Inhale, Exhale

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(Ben Raynal [CC / Flickr])

You inhale and you exhale. A breath in and a breath out. Listen to the rhythm of your life. You first inhaled in the same moment that you first had air to breathe. No one told you how to do it. You simply knew. With that inhalation, you began the rhythm of inhalation and exhalation, faster or slower, asleep or awake. You never paused for more than a minute or two in the whole time you took to grow from a baby to a boy to a man.

You’ve been doing it now for thirty-four years, three months, a week and three days. You can be certain that you’ll go on doing it for another five minutes.

Beyond that…well, that’s up to you, isn’t it?

Because someone else isn’t inhaling and exhaling anymore. Someone who matters.

You? You’re just using up oxygen.

He was using oxygen. Not using up oxygen. One word of difference, and a short word at that. Two letters. The difference between him and you. We don’t need a long word to explain something that important, do we? We’d better not because if you haven’t worked it out by now, the next five minutes are going to be a waste of time as well as oxygen.

Well, four and a quarter now.

No, don’t say anything. Don’t say a single word until you’re certain of what you want to say, otherwise you might waste my time. My time is valuable. I should have years of it ahead of me. Decades. Minutes by the million. And every one of them more valuable than your paltry…three and three quarters.

So don’t waste my minutes by telling me you don’t know anything about the premature cessation of his inhalation and exhalation. I know that’s what you want to say. You may even add that you don’t know who I’m talking about. You’re predictable, which is one of many reasons why your inhalations and exhalations are worth so much less than mine. Or his.

Or anyone’s that I can think of.

I was telling you his breathing mattered. I won’t tell you why because it mattered so much more than I have time to explain in three minutes.

All you need to know is that he mattered to people who matter even more than I do.

Are you beginning to see where you stand in the hierarchy of oxygen use? Did I say stand? I should have said cringe. Or cower. Or cling on to the bottom of by your fingernails.

I’m talking about people whose oxygen use mattered more than his did. That was the decision those people took and when the people I speak of take a decision, that decision is swiftly enacted.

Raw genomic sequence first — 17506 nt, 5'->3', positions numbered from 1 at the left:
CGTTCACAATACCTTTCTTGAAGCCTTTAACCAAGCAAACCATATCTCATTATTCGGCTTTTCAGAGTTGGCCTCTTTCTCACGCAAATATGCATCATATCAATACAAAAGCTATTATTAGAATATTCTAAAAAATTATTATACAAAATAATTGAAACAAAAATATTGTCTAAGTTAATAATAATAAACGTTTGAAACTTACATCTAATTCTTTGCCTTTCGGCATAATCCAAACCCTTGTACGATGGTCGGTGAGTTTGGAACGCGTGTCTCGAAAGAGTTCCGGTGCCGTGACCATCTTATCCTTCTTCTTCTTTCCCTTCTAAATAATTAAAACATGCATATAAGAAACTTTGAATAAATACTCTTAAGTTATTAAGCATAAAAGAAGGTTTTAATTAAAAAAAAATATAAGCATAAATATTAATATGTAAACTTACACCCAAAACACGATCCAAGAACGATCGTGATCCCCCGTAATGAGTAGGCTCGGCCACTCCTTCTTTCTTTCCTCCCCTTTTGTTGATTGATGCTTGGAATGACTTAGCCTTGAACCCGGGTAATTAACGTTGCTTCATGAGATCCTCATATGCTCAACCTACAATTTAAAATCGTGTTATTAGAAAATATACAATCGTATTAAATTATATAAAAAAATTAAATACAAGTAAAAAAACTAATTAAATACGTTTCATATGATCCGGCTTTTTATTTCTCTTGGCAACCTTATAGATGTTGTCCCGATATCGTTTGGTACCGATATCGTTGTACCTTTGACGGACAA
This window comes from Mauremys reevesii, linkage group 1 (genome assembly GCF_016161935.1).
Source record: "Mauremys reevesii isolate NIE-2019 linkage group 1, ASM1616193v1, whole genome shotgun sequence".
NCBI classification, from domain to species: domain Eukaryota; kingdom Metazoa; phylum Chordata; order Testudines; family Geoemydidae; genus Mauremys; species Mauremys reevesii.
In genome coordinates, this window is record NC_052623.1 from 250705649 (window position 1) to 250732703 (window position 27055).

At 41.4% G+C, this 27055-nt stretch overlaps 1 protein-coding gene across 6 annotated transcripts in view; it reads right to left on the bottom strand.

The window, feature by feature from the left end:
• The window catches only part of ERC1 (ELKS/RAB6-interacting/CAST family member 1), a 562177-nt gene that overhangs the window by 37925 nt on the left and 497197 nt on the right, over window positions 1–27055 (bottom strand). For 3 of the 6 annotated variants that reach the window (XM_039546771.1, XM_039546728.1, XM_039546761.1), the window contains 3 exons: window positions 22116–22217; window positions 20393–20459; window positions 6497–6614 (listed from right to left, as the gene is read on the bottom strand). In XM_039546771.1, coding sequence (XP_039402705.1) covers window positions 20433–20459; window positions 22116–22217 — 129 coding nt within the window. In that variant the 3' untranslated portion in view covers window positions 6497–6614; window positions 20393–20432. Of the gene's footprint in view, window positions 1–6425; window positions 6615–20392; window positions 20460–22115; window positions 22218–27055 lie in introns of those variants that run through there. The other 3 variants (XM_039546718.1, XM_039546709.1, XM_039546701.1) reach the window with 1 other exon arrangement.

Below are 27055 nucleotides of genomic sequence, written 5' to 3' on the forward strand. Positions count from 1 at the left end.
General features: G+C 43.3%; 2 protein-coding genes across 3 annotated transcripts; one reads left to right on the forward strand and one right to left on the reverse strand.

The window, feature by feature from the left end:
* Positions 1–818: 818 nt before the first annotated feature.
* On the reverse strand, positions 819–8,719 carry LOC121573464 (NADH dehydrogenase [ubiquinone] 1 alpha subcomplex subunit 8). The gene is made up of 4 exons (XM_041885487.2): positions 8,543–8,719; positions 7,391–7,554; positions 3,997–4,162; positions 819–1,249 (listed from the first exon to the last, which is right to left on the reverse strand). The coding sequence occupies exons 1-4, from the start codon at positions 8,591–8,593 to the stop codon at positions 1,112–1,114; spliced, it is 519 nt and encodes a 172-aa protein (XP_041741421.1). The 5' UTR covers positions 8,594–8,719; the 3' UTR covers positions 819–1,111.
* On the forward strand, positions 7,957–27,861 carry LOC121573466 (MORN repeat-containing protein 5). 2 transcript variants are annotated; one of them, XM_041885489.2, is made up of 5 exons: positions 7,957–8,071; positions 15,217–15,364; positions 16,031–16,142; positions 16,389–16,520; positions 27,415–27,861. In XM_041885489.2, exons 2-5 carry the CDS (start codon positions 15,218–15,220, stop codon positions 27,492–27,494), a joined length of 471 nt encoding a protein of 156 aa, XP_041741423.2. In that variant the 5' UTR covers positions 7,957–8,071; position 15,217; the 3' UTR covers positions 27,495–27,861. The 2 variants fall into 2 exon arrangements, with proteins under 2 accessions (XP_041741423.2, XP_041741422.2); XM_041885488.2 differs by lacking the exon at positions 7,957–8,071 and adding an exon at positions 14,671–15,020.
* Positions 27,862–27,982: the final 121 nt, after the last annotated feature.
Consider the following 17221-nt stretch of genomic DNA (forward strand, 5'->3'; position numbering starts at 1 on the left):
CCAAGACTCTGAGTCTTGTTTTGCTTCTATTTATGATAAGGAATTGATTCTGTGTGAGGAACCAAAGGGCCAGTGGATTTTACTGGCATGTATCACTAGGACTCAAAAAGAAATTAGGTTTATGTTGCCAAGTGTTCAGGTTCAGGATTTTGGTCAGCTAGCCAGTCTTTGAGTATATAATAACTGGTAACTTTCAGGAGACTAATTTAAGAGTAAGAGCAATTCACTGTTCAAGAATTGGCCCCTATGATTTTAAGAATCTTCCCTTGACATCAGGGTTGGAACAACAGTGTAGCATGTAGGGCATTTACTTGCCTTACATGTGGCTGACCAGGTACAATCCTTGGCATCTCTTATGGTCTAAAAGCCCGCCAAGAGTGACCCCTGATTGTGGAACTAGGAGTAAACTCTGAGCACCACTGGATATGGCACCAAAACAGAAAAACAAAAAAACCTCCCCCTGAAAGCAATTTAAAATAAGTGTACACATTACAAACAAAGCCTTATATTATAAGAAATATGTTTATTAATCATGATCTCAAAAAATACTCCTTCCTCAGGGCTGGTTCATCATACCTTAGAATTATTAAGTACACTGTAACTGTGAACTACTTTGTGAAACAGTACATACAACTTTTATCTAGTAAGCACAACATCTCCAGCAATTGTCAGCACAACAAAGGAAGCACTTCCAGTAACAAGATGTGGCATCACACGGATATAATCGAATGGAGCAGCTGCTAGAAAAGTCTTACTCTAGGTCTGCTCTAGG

But even their decisions are not free of consequences.

When a healthy man ceases to use oxygen, explanations are required. Only if he uses it, you understand, no one would care if he was merely using it up. But he was using oxygen so repercussions are anticipated. Repercussions are directed down the hierarchy of oxygen use.

From the likes of them to the likes of me, and further down until they land on the inconsequential head of the likes of you.

So don’t tell me what you don’t know anything about. If I doubted the full extent of your ignorance, I wouldn’t be wasting your minute and fifty seconds by talking to you. I’d be asking you questions so you could, for once in your life, use oxygen by providing useful answers. But I do know it, so I have only one question to put to you which you will answer in with a single word.

You will utter that word in the full knowledge that any word but one will leave you with a minute of inhalation and exhalation. Closer to thirty seconds by the time we get to it. That’s – what? – two of each. Maybe three. You might push it to five or maybe even six at the rate you’re using up oxygen at the moment. It’s very wasteful of you.

The word I seek will guarantee you more than six inhalations and exhalations. That much I promise you, if nothing more.

I credit you with the intelligence to know the word of which I speak.

So when you think about your choice of words, think carefully. But more importantly, think briefly.

Here is the question:

Did you murder him?

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Posted in Saturday Hooptedoodle

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